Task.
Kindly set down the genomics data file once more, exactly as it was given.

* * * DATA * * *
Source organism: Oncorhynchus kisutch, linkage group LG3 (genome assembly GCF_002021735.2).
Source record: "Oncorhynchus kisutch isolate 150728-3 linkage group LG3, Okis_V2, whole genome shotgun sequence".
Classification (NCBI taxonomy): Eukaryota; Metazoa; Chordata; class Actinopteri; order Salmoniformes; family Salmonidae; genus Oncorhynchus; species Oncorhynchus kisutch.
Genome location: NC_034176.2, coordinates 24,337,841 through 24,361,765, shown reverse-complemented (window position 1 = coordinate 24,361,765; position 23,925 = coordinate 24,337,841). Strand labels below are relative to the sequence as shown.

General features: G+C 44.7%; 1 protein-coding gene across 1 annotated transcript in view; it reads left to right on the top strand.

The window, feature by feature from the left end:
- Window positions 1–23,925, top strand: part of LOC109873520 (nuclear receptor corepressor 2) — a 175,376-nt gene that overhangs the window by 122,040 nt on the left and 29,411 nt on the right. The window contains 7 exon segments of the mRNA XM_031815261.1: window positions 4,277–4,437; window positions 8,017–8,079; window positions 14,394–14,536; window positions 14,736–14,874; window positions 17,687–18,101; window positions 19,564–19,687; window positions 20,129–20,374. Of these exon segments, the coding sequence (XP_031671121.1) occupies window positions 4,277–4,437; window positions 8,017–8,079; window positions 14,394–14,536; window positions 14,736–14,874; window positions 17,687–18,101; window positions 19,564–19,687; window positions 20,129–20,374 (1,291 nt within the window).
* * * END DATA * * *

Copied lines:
Source organism: Oncorhynchus kisutch, linkage group LG3 (genome assembly GCF_002021735.2).
Source record: "Oncorhynchus kisutch isolate 150728-3 linkage group LG3, Okis_V2, whole genome shotgun sequence".
Classification (NCBI taxonomy): Eukaryota; Metazoa; Chordata; class Actinopteri; order Salmoniformes; family Salmonidae; genus Oncorhynchus; species Oncorhynchus kisutch.
Genome location: NC_034176.2, coordinates 24,337,841 through 24,361,765, shown reverse-complemented (window position 1 = coordinate 24,361,765; position 23,925 = coordinate 24,337,841). Strand labels below are relative to the sequence as shown.

General features: G+C 44.7%; 1 protein-coding gene across 1 annotated transcript in view; it reads left to right on the top strand.

The window, feature by feature from the left end:
- Window positions 1–23,925, top strand: part of LOC109873520 (nuclear receptor corepressor 2) — a 175,376-nt gene that overhangs the window by 122,040 nt on the left and 29,411 nt on the right. The window contains 7 exon segments of the mRNA XM_031815261.1: window positions 4,277–4,437; window positions 8,017–8,079; window positions 14,394–14,536; window positions 14,736–14,874; window positions 17,687–18,101; window positions 19,564–19,687; window positions 20,129–20,374. Of these exon segments, the coding sequence (XP_031671121.1) occupies window positions 4,277–4,437; window positions 8,017–8,079; window positions 14,394–14,536; window positions 14,736–14,874; window positions 17,687–18,101; window positions 19,564–19,687; window positions 20,129–20,374 (1,291 nt within the window).